First in Human Episode #27 featuring Sean P. Bohen

For episode 27, we sit down with Sean Bohen,  CEO of Olema Oncology. Stay tuned to learn what the future of personalized cancer treatment holds, and learn how Olema is helping to address the disparity in available care for women. First In Human is a biotech-focused podcast that interviews industry leaders and investors to learn about their journey to in-human clinical trials. Presented by Vial, a tech-enabled CRO, hosted by Simon Burns, CEO & Co-Founder & guest host Co-Founder, Andrew Brackin. Episodes launch weekly on Tuesdays. 

Andrew Brackin: [00:00:00] This is First In Human. I’m Andrew Brackin, the cofounder of Vial. Vial is a tech-enabled CRO that offers faster and more efficient trials for biotech companies. Today, we’re here with Sean Bohen, the CEO of Olema Oncology, which is a biotech company in oncology. Sean, great to meet you. Tell us a little bit about Olema.

Sean Bohen: Thank you, Andrew. It’s a pleasure to be here. Olema is a biotech company that is focused on the treatment of cancers occurring primarily in women. Our lead clinical candidate, OP-1250, is a complete estrogen receptor antagonist focusing on estrogen receptor positive breast cancer, which is by far, the most common subset of breast cancer, with breast cancer being the second most common cancer diagnosis in the world.

Andrew Brackin: Tell us more about OP-1250 and how it differs from other therapies that are available today for ER positive breast cancer.

Sean Bohen: Its primary differentiation it is, as I said, a complete estrogen receptor antagonist. In that respect, when it binds the estrogen receptor, whether it is the wild-type receptor or, has been evolving as a more common resistance mutation, the activating mutant receptor. It locks that receptor in a completely inactive confirmation.

And by doing so, it stops the receptor from its cell growth and proliferation signal that is used by the cancer cells to grow inappropriately. It also has very favorable pharmacokinetics, once daily oral dosing with a quite extended half life, eight days, and as well, a very favorable tolerability and combinability profile.

Finally, it is also a selective estrogen receptor degrader. However, we don’t believe degradation is the primary mechanism. We think it’s antagonism, because all of the degraders leave a significant amount of intact estrogen receptors.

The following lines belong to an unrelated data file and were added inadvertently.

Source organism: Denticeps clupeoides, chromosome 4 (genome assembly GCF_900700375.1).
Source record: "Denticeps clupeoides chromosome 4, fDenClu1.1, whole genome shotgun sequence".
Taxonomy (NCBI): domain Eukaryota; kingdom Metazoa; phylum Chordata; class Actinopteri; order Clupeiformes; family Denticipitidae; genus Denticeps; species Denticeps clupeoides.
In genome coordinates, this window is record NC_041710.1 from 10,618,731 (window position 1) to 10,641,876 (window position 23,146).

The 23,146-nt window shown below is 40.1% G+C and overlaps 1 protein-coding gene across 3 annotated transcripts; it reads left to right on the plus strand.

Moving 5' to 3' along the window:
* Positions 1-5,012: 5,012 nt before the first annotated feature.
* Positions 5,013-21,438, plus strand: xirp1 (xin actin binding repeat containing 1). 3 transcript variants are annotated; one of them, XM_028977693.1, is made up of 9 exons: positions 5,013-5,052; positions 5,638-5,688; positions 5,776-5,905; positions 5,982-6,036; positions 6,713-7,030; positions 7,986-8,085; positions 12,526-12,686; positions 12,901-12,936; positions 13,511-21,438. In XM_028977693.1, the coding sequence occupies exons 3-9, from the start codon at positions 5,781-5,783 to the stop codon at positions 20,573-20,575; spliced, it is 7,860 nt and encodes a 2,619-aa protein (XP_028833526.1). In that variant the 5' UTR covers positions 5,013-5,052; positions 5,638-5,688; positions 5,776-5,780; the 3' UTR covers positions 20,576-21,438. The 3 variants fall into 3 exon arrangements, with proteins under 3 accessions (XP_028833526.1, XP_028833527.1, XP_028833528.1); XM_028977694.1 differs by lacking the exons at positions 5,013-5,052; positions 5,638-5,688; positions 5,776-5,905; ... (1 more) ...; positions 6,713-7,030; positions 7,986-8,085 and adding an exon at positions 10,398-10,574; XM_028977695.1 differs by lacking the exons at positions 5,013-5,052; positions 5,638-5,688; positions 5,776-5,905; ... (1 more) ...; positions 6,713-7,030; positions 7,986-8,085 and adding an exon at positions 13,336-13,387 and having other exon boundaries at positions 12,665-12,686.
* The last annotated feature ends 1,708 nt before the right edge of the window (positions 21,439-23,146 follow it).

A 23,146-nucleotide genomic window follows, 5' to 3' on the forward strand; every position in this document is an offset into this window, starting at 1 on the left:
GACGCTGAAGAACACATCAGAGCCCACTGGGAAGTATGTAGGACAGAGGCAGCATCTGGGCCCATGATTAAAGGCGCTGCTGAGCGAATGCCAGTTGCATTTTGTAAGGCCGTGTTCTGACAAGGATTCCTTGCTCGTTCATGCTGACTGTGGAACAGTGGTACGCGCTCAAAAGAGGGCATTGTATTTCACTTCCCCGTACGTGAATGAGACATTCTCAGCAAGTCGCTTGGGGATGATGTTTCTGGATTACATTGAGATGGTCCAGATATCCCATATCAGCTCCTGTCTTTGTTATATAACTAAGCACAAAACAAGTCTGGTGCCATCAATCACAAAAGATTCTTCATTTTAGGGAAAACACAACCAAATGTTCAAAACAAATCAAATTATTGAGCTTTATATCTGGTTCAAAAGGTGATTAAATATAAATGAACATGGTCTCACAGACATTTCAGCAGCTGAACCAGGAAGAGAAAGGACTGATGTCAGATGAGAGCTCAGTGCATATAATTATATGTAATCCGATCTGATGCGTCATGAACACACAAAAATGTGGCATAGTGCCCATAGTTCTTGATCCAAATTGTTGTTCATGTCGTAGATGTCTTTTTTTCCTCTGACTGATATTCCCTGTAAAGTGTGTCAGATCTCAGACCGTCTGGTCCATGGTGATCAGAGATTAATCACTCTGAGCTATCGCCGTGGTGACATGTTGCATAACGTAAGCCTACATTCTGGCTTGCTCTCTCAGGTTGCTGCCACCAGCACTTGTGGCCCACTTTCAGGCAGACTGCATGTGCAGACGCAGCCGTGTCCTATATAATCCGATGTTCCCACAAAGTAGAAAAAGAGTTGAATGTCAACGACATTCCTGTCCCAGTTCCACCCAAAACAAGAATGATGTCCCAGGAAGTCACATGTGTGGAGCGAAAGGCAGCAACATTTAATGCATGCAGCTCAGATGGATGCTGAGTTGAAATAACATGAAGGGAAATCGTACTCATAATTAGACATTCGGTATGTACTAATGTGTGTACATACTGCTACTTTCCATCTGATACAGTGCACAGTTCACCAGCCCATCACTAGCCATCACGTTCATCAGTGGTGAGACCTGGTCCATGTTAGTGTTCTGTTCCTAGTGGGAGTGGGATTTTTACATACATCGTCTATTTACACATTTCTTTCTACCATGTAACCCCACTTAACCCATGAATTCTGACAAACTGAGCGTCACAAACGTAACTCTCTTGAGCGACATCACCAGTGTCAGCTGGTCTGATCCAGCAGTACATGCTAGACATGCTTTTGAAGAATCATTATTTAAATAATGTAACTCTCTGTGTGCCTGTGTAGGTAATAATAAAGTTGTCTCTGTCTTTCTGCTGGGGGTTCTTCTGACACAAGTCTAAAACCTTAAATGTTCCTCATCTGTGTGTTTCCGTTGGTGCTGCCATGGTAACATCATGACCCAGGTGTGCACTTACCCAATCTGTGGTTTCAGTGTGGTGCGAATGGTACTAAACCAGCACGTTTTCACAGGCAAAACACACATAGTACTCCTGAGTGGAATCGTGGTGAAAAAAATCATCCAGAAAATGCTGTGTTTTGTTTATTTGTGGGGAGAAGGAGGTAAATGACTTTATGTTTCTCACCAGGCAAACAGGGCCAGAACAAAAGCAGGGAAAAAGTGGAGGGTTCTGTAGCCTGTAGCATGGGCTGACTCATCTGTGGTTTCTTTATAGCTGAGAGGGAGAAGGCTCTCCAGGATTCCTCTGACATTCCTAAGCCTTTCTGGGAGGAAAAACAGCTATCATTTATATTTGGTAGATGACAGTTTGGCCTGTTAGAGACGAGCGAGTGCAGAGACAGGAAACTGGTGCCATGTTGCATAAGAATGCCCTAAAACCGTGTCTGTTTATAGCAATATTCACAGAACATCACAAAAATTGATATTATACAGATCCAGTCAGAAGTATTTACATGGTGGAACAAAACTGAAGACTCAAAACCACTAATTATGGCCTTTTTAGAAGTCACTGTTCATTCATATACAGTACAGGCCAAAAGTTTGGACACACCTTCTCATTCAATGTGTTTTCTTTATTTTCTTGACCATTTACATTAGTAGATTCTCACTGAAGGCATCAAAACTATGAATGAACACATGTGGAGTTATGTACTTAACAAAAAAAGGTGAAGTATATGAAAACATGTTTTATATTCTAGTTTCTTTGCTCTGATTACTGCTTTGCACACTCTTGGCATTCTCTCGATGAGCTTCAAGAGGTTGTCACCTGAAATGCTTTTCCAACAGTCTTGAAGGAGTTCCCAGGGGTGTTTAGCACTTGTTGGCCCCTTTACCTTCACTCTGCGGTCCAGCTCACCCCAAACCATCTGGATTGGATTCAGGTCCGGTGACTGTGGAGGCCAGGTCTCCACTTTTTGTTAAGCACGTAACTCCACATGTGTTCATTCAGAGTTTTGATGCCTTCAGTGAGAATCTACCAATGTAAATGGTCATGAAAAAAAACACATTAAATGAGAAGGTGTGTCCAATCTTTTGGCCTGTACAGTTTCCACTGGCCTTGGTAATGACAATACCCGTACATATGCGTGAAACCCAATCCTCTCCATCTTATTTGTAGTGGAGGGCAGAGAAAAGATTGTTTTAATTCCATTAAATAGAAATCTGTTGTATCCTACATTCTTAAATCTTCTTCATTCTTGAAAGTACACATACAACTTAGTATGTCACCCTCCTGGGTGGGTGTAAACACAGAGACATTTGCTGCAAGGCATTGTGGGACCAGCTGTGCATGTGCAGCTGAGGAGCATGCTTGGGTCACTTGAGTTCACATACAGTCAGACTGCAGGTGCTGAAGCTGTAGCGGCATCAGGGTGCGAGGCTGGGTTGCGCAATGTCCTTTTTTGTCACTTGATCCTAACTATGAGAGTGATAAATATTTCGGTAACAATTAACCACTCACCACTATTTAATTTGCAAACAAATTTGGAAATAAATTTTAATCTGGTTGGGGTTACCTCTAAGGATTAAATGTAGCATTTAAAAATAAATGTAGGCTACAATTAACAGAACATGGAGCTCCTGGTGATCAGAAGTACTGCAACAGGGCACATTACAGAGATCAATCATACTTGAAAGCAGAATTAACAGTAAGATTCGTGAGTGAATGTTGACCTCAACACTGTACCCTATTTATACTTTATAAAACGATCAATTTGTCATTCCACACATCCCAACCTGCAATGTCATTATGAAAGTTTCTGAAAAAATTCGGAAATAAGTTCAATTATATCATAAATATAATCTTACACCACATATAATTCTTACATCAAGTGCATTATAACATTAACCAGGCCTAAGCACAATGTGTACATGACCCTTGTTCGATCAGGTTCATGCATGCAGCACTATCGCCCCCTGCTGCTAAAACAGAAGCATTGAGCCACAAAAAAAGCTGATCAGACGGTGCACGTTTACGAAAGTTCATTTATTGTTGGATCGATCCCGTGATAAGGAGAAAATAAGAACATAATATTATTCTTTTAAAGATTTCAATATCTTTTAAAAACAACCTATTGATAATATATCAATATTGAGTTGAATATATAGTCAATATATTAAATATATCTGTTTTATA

Andrew Brackin: And OP-1250 has been granted fast track designation by FDA. Can you explain to us, what is fast track designation and why is it a game changer for the availability of this drug and your ability to run trials?

Sean Bohen: The biggest advantage of fast track designation, obviously, one is that it’s an acknowledgement by the FDA that, the indication you are seeking, in this case, the fast track designation, is in the second third line setting, which would be after a CDK4/6 inhibitor plus an AI or [inaudible 00:03:02] that you had progressed on that. That indication is an unmet need.

In order to help make new and better drugs available in that indication what the FDA does is they give you an opportunity to make the filing process, which is quite arduous, a bit easier, in part by being able to file different sections in a rolling fashion. Also, they make it easier for you to get interaction with the FDA, which is obviously vitally important when, if you are, as we are right now, planning a phase three . Trial.

Andrew Brackin: Tell us more about the company. How did you get involved? Where is the company at in terms of the team and scale?

Sean Bohen: So, as a company, we’re located in San Francisco and Cambridge, Massachusetts. Our primary clinical asset is OP-1250 in ER positive, HER2 negative breast cancer. We also do have a research program also focused on women’s cancers.

The company has been in existence for quite some time. But really, it was in 2020 when we saw a real uptick in the ability to raise money. That was because of OP-1250’s progress toward the clinic. In November of 2020, we took the company public. I joined in September of 2020.